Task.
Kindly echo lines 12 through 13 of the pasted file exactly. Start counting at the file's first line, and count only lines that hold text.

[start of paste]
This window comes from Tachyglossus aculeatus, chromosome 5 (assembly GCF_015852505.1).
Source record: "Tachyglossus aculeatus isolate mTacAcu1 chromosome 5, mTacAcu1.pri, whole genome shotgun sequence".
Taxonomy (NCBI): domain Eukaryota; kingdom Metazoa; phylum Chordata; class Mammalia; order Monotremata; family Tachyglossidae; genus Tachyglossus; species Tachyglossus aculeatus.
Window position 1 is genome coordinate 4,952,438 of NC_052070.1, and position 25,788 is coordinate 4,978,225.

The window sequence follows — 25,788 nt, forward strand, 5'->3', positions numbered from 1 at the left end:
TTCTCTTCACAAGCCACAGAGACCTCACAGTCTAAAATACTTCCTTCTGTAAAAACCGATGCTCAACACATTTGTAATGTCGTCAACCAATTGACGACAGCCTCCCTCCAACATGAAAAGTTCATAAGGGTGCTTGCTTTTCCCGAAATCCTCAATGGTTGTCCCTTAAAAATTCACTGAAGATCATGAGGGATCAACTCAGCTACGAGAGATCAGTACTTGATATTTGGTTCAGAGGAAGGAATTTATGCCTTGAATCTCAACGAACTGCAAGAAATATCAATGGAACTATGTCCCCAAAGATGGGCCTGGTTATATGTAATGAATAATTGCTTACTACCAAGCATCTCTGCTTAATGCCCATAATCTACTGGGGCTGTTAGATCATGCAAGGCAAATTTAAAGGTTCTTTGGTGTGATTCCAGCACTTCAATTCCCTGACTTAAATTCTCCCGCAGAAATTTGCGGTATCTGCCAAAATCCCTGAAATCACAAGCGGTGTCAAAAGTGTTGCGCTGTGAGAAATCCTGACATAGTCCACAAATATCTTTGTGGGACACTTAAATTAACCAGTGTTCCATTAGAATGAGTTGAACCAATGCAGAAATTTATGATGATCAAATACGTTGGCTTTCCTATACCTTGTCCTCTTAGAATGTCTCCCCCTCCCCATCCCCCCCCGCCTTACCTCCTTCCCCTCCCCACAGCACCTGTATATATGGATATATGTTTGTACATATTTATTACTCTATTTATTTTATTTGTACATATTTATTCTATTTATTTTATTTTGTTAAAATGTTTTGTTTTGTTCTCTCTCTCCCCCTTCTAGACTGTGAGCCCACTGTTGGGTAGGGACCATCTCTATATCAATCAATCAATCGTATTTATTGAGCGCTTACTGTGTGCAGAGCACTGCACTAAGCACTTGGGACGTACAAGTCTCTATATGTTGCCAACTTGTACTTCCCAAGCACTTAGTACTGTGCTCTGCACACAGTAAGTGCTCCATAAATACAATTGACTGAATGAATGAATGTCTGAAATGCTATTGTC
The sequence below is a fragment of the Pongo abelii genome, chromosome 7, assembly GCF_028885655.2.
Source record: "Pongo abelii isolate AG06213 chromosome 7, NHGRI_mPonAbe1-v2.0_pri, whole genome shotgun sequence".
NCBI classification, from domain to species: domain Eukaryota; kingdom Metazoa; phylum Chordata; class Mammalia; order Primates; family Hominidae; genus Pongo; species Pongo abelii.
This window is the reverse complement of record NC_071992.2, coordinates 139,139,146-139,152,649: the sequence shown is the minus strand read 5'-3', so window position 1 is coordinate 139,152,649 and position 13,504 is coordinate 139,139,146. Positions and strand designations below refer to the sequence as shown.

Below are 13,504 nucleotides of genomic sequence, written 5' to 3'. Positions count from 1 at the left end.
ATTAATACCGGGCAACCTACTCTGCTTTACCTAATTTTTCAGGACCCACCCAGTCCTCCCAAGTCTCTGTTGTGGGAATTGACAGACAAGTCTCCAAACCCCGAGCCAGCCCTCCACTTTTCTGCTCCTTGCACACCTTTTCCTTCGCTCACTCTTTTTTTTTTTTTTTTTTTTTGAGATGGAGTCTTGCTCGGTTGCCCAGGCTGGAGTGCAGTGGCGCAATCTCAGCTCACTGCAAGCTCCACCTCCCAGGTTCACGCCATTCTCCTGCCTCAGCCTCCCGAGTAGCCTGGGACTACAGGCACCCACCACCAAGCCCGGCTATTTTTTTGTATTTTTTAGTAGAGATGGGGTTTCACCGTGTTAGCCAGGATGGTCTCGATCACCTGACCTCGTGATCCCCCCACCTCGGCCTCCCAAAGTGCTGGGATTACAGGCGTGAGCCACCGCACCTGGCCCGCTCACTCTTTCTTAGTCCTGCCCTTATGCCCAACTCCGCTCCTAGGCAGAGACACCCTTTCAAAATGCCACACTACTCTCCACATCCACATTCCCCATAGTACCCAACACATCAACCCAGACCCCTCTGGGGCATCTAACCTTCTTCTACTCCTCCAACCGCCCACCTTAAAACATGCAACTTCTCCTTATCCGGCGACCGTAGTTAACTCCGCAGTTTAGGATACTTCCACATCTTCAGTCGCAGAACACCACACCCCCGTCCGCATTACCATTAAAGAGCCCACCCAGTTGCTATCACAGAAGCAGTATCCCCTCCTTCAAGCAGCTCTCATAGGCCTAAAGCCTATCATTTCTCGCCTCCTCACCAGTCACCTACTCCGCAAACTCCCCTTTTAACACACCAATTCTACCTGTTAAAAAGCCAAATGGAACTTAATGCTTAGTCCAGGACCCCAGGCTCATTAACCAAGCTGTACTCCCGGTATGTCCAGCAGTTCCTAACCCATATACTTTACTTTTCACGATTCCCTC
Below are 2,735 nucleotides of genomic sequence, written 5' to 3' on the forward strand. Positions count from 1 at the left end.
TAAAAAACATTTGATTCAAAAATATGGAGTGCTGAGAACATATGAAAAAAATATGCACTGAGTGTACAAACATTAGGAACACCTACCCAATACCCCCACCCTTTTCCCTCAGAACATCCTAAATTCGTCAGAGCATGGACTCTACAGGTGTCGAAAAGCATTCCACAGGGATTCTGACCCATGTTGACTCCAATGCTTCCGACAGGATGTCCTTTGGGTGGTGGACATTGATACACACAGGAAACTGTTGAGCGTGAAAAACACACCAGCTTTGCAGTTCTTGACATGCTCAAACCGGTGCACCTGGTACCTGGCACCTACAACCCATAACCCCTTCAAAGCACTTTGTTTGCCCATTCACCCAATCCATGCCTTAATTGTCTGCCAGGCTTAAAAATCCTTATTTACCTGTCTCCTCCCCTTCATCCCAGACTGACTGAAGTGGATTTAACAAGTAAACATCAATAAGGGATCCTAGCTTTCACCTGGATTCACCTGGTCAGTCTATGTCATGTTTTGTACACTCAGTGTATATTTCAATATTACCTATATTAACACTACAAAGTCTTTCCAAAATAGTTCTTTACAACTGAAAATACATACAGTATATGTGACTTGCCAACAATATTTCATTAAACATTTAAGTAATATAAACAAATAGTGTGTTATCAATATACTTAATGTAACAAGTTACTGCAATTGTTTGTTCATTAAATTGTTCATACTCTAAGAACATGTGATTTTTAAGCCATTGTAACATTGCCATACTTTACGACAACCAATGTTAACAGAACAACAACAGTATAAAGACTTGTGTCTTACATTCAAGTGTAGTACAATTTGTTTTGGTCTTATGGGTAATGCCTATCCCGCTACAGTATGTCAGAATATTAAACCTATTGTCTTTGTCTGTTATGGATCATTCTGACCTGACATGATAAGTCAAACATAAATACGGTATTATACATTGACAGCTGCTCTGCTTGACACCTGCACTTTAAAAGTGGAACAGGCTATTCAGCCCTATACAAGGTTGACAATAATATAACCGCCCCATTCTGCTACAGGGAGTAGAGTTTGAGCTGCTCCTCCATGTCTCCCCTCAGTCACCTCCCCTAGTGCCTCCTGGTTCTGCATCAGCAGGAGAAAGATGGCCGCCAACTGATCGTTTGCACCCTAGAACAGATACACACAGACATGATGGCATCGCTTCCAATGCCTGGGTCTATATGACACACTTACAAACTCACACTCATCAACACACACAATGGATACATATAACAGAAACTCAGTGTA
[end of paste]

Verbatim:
ATTAATACCGGGCAACCTACTCTGCTTTACCTAATTTTTCAGGACCCACCCAGTCCTCCCAAGTCTCTGTTGTGGGAATTGACAGACAAGTCTCCAAACCCCGAGCCAGCCCTCCACTTTTCTGCTCCTTGCACACCTTTTCCTTCGCTCACTCTTTTTTTTTTTTTTTTTTTTTGAGATGGAGTCTTGCTCGGTTGCCCAGGCTGGAGTGCAGTGGCGCAATCTCAGCTCACTGCAAGCTCCACCTCCCAGGTTCACGCCATTCTCCTGCCTCAGCCTCCCGAGTAGCCTGGGACTACAGGCACCCACCACCAAGCCCGGCTATTTTTTTGTATTTTTTAGTAGAGATGGGGTTTCACCGTGTTAGCCAGGATGGTCTCGATCACCTGACCTCGTGATCCCCCCACCTCGGCCTCCCAAAGTGCTGGGATTACAGGCGTGAGCCACCGCACCTGGCCCGCTCACTCTTTCTTAGTCCTGCCCTTATGCCCAACTCCGCTCCTAGGCAGAGACACCCTTTCAAAATGCCACACTACTCTCCACATCCACATTCCCCATAGTACCCAACACATCAACCCAGACCCCTCTGGGGCATCTAACCTTCTTCTACTCCTCCAACCGCCCACCTTAAAACATGCAACTTCTCCTTATCCGGCGACCGTAGTTAACTCCGCAGTTTAGGATACTTCCACATCTTCAGTCGCAGAACACCACACCCCCGTCCGCATTACCATTAAAGAGCCCACCCAGTTGCTATCACAGAAGCAGTATCCCCTCCTTCAAGCAGCTCTCATAGGCCTAAAGCCTATCATTTCTCGCCTCCTCACCAGTCACCTACTCCGCAAACTCCCCTTTTAACACACCAATTCTACCTGTTAAAAAGCCAAATGGAACTTAATGCTTAGTCCAGGACCCCAGGCTCATTAACCAAGCTGTACTCCCGGTATGTCCAGCAGTTCCTAACCCATATACTTTACTTTTCACGATTCCCTC
Below are 2,735 nucleotides of genomic sequence, written 5' to 3' on the forward strand. Positions count from 1 at the left end.